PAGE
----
As the economy shows signs of a rebound, the desire for business owners to look into expansion is on the rise.
For many entrepreneurs, the timing seems perfect. Their company has weathered the economic storm and survived. Now the urge to capitalize on low-interest rates, depressed property values and a high unemployment rate is strong for some business owners.
A case could be made that it is indeed a great time for a well planned expansion, as long as the emphasis is on well planned.
With careful preparation and strategic execution, expansion can be very profitable for a company.
More often than not, the passion that made an original business venture successful also led to a great product that required little managerial oversight.
When planning for growth, take a step back and analyze what unintended consequences are on the horizon. Once these issues are addressed, it’s time to approach a banker.
It’s essential to explore these questions:
• Is your business financially sound? Have you recouped your initial start-up investment?
• An expansion requires a variety of resources including capital, time, attention and vision. Are you prepared to provide each of those?
• Have you sufficiently serviced the original market and are you certain that it is now time to explore another location or product line?
• Will your primary business suffer from this expansion? Do you have the right employees in place to maintain the standards of customer service and product integrity that made your business successful?
• Do you have strategic partners and vendors lined up to aid in this expansion?
People including a real estate agent to find the perfect new location, a marketing consultant to protect and promote your brand reputation, a human resources expert to ease the burden of added employee regulations, an insurance agent to make sure your company is appropriately protected and a trusted banker to guide your financial decisions.
At Commerce Bank of Arizona, we carefully examine the business plan, projections and unintended consequences of growth. We also test those assumptions before signing off any loan.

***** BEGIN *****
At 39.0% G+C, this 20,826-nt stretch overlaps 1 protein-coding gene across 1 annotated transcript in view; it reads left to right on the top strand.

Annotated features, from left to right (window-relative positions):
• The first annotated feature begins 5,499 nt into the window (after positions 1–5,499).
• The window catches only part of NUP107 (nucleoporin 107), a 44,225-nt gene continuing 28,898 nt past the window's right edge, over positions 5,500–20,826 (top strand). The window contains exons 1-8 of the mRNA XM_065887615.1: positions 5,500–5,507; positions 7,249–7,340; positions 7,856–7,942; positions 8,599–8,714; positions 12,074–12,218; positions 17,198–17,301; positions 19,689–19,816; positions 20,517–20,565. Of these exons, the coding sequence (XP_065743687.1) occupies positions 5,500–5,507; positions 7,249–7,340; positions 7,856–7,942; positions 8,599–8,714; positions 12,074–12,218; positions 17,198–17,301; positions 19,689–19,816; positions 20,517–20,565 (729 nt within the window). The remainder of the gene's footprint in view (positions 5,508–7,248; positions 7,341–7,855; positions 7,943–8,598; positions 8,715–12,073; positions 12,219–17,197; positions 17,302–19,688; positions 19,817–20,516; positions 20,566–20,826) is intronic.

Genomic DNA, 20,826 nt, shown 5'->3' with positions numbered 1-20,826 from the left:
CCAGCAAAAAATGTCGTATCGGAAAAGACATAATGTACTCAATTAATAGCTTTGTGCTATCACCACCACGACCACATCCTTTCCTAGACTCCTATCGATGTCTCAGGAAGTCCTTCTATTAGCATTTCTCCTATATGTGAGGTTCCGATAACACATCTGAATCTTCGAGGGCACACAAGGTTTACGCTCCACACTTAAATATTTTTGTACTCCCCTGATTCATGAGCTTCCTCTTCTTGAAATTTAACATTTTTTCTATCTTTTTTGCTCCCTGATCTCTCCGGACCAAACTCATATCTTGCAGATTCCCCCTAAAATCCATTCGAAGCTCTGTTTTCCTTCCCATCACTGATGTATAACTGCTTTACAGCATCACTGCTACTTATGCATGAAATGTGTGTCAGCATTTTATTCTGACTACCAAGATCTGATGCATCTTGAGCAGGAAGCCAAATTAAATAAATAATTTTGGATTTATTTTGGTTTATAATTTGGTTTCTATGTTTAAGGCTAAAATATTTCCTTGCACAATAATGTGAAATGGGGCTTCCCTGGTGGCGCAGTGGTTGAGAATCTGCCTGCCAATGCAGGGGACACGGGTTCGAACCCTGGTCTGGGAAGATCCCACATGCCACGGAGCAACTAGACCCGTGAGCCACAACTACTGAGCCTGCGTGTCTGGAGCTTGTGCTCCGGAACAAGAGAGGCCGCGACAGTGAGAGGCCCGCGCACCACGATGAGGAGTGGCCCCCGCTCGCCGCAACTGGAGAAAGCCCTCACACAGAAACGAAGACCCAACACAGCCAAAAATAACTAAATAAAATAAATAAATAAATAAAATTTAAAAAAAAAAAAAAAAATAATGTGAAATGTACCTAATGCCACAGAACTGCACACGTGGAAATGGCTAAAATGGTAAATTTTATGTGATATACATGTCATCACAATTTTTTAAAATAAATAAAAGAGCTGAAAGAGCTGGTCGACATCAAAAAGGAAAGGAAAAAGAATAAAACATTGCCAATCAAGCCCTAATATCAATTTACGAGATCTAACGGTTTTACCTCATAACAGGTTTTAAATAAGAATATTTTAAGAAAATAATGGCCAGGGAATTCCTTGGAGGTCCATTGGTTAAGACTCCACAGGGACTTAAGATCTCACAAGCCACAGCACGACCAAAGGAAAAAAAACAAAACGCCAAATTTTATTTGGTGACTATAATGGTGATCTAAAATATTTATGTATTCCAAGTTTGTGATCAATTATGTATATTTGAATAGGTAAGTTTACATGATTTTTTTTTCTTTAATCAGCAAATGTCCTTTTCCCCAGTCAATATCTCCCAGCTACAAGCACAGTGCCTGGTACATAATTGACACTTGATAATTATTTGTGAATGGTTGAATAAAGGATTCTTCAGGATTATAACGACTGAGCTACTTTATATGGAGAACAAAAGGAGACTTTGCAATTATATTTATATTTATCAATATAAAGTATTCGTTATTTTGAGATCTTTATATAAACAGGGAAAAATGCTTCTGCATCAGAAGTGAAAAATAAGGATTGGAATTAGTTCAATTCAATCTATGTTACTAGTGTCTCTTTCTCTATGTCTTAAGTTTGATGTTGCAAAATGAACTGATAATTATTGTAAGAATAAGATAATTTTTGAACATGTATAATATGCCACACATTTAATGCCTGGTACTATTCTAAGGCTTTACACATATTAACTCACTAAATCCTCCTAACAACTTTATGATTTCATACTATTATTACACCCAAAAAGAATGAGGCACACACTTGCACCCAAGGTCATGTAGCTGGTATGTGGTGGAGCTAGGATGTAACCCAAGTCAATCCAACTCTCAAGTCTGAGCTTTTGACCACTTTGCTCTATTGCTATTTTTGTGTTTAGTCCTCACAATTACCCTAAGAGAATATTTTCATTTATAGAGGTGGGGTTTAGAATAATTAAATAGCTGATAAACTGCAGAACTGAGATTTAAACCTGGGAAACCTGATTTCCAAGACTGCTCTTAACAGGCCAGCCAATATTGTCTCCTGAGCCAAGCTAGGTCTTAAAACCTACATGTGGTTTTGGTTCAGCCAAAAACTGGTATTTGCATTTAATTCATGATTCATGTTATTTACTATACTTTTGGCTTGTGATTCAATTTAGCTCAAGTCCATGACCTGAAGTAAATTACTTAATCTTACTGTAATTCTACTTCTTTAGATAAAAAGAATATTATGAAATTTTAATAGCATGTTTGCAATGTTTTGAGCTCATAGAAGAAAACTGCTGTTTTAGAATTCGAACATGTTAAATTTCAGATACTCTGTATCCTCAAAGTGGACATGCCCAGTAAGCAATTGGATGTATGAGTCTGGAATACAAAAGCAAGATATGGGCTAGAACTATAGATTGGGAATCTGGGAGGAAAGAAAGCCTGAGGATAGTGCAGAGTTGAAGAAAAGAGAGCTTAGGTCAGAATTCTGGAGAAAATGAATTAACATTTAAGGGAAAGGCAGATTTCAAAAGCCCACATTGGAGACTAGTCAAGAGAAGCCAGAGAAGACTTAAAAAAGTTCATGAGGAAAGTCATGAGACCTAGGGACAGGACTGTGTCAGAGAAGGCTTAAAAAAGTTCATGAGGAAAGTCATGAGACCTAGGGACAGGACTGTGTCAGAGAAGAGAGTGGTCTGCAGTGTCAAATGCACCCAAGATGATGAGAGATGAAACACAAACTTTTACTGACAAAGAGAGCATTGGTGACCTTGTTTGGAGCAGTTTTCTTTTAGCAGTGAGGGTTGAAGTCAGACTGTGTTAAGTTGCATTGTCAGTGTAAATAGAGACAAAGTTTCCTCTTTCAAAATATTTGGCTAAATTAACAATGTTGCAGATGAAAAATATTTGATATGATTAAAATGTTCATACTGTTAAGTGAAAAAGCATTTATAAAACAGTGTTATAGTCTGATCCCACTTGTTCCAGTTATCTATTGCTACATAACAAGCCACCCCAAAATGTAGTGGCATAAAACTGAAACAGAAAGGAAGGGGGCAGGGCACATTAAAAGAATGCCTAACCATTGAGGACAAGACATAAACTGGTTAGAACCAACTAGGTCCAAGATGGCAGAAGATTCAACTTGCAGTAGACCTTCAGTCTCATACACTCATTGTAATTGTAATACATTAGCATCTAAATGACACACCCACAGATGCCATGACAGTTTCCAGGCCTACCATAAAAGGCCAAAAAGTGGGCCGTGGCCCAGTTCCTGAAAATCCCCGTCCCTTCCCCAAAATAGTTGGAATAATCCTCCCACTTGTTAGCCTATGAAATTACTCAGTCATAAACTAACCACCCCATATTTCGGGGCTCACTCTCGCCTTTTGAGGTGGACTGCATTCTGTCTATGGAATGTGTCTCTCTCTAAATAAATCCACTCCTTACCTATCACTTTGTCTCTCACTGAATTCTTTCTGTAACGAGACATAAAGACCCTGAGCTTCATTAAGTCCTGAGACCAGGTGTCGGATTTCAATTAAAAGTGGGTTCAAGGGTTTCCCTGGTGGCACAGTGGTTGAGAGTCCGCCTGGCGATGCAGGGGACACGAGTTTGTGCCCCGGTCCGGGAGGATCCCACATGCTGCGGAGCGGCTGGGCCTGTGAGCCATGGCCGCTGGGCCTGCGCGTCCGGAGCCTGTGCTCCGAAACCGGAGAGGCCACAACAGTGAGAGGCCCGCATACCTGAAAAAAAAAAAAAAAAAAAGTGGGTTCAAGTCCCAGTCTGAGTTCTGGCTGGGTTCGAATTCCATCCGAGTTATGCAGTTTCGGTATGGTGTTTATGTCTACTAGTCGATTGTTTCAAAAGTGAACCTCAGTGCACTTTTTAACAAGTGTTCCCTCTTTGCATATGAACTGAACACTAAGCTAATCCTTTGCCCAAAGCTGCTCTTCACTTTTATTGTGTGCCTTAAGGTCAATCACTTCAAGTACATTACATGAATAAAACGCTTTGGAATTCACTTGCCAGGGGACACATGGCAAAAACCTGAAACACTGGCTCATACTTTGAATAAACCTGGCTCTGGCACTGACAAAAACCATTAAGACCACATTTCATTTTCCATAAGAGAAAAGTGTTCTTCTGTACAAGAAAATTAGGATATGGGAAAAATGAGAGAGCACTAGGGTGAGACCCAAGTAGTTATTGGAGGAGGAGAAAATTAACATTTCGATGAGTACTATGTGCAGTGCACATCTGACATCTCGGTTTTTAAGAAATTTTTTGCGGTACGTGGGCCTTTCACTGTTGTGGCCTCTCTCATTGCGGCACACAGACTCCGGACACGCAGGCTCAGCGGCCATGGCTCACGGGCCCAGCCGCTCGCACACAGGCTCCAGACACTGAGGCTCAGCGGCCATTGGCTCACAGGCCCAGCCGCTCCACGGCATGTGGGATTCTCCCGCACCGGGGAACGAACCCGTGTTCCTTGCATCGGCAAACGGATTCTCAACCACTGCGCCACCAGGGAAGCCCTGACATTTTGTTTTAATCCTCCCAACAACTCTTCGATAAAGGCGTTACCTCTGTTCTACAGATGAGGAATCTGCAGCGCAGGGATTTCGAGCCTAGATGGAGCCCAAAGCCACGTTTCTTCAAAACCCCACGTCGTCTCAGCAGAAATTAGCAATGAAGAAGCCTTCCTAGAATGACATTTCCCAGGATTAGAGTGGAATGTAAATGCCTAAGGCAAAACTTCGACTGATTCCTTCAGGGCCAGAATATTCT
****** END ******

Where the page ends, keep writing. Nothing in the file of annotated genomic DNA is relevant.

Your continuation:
We understand that at times, a banker must play the role of adviser and be comfortable saying, “no” when necessary. It’s always in a customer’s best interest and we base our decisions strictly on what our customers can and can not afford. A bank is not an equity partner; it is a lender that must protect its investors and depositors.
Because we are a community bank, we have a deeper level of knowledge and understanding of our customers’ needs and we strive to align ourselves as a strategic partner, but we must carefully balance the line between advisors and investors to run a successful business of our own.
We cannot compromise our banking principles by lending more or restructuring a loan that is in trouble.
Bankers, eager to help, often pour fuel on the fire by encouraging businesses to grow at irresponsible rates, causing the owners to take on excessive debt. When the expansion is not as successful as the company hoped, they are unable to repay the debt and everyone fails.
We’re happy to see businesses expand, but we want to see them expand smartly over time and not end up in trouble like so many have over the past five years. We want to be your financial partner and succeed, but this means careful attention to managing realistic expectations.
Don’t be discouraged. Well-planned business growth is a positive thing for companies, banks and other strategic partners as well. In our experience, small steps verses giant leaps are always best.
John S. Lewis is president of Commerce Bank of Arizona, a locally-owned community bank specializing in serving small- to mid-size businesses in Arizona.